Ecco Le Marche

One of my resolutions for this year was to attend more theatre plays, concerts and ballets. Since we have more than 100 theatres in Le Marche, that wouldn’t be that difficult.

I must say that I am doing a great job with my resolution and, above all, I also find many occasions to join a guided tour to many historic theatres. Unfortunately, I was not able to attend the tour organized by the Pergolesi Theatre in Jesi; but my fellow bloggers Elke, her mother and Isabelle signed in as soon as they found out!

Downstairs in the foyer, the guide told about the history of the Pergolesi theatre: the actual theatre would replace the old wooden theatre Leone from 1728. In this occasion, 54 noblemen decided to jointly own several lodges in a new theatre; this solidarity between the nobles was so rare at that time that they came up with a new name for the theatre: Teatro della Concordia (understanding).
Two architects were involved in the construction: Francesco Maria Ciaraffoni and Francesco Cosimo Cassiano Morelli. The theatre opened during the Carnival of 1798, but without the presence of the nobles; after all, it was the French Napoleonic period when the nobility was not very welcome.

In 1883 the name of Concordia was changed to Pergolesi to pay tribute to the famous composer from Jesi, Giovanni Battista Pergolesi.

Another well-known Marchigian composer was also exhibited here in the foyer: Gaspare Spontini, born on November 14, 1774 in Maiolati, where he also died on January 24, 1851. He was especially esteemed at the French court of Napoleon and the King of Prussia Frederik. III.

The parterre is now filled with seats but originally, it was intended for the common people who followed the performance standing. As it is now with big concerts and plays in stadiums!
Pergolesi Theatre is a real joy to the eye: everywhere you turn, you can catch a beautiful glimpse of grandeur!

Slowly, different artists decorated the ceilings with paintings. Among them there was Felice Giani and Gaetano Bertolani that used scenes from the life of the Greek god Apollo (the one of the arts), the different facial expressions used on stage, and Giuseppe Valesi, who provided the beautiful decorations above the podium with a clockwork and time symbols.

In 1856 the siparium with an image of a fantasized Entry of Frederick II was created, by the creative hands of Luigi Mancini. Because this theatre cloth did not consist of fabric but of wooden panels that were always folded open and closed, it only partially survived the ravages of time. Nowadays only the upper part is visible, but the guided luckily had a picture of the original complete siparium.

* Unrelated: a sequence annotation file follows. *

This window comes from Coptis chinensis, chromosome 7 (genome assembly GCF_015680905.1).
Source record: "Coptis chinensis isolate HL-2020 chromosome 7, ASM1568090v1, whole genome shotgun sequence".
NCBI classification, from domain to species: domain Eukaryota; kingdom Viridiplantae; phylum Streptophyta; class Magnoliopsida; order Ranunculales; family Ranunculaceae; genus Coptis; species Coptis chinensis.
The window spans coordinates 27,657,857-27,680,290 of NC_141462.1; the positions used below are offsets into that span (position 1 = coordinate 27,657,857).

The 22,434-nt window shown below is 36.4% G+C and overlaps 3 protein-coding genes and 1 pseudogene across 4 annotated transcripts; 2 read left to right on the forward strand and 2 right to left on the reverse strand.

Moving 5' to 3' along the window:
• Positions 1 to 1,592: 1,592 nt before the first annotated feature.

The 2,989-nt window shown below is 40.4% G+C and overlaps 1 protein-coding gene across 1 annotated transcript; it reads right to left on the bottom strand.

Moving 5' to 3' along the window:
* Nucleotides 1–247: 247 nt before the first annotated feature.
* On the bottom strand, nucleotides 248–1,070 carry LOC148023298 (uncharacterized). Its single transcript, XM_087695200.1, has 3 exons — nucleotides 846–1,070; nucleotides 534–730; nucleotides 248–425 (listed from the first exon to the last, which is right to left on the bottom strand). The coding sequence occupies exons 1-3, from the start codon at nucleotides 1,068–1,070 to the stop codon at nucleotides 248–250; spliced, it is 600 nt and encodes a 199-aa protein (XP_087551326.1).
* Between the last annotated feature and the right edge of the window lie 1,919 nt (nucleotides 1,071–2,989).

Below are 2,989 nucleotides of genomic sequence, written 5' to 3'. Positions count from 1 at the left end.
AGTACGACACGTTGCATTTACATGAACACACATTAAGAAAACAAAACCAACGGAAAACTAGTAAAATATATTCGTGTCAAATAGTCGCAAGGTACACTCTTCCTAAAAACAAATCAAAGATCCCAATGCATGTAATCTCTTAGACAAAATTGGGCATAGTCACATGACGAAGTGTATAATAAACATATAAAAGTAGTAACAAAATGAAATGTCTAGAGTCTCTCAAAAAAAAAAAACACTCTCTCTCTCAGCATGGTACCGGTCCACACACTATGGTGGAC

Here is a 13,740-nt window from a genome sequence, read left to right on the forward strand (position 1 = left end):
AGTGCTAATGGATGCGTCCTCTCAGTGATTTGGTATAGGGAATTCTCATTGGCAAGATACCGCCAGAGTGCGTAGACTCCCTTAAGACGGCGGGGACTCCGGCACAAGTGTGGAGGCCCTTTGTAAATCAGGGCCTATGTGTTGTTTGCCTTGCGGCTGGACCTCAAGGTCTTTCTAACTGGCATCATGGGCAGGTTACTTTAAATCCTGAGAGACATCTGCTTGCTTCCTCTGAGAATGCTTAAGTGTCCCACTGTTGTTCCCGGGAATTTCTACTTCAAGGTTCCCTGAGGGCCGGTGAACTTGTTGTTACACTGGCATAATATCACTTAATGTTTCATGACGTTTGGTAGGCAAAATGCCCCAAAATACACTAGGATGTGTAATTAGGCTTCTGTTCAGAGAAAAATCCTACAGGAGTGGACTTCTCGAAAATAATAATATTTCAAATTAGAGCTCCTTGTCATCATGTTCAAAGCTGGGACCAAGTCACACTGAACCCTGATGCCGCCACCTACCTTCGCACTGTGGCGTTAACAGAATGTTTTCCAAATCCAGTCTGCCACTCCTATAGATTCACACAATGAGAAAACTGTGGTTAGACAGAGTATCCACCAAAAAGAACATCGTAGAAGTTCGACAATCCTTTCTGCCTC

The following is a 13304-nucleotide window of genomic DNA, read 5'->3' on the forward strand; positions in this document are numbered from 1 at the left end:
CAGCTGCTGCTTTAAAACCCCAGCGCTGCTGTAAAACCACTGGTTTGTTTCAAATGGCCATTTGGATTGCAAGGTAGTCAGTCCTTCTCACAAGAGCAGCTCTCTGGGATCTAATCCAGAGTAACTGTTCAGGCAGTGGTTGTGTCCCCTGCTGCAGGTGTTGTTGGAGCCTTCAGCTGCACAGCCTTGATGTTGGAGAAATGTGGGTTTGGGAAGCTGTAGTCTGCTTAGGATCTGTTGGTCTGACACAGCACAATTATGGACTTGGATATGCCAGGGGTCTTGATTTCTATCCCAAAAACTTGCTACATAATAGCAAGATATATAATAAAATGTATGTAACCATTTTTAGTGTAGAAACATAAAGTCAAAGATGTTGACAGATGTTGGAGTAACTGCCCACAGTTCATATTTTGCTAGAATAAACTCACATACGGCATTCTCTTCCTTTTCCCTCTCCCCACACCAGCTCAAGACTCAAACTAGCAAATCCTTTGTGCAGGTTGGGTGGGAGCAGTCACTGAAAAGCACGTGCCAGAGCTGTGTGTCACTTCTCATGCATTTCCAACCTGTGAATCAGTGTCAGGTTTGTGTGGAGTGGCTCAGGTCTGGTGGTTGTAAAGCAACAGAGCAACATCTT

Where once was the Ridotto room – a place where the spectators could retreat for a while since the plays used to last for hours, there is now a smaller room for lectures and a small Pergolesi museum. The museum is named after the composer Giovanni Battista Pergolesi, who was born in Jesi on January 4, 1710 and died at the age of 26 in Pozzuoli near Naples. His most famous works are Stabat Mater and the Serva Padrone.

On the upper floor, there are the austere changing rooms and the sewing workshop where they still make the costumes themselves. Although there is an exchange system with other Marchigian theatres, they still sew very beautiful garments here.

On the top floor there are the dressing rooms of the main actors, also very sober, but with a beautiful view of the piazza!

Now it is finally time to look behind the scenes! The technician explained that the lighting was sometimes still done analogically, which involved climbing very high. Computer controlled lighting is now also possible. Moving the canvas and the various screens up and down is still completely done with the help of muscle power and ropes.

The large attributes could reach the stage directly from the street through a hatch.

A nice feeling to be on stage, the wooden floor dated from 1980.

Here the guide told us about the superstitions of the actors:

  • Don’t wear purple, because that’s what the clergy wore during Lent, the period in which no theatre plays were allowed to be performed and so income was lost.
  • If you drop your script during rehearsals, this means the piece will fail. If this happens, you have to hit the spot where it fell 3 times.
  • Whistling is also not allowed, because those who moved the canvas and the scenery behind the scenes communicated by means of whistle signals. A whistling actor could thus create confusion.

To wish good luck before a play, the actors usually shout Merda Merda Merda (shit, shit, shit) 3 times. Before the start of a piece, this ritual brings good luck. After all, the former spectators arrived in carriages. The more carriages, the more spectators, but also the more horses and therefore the more shit.

The visitors that joined the guided tour were very lucky, because they could step on the floor and the curtain opened for a magical moment!


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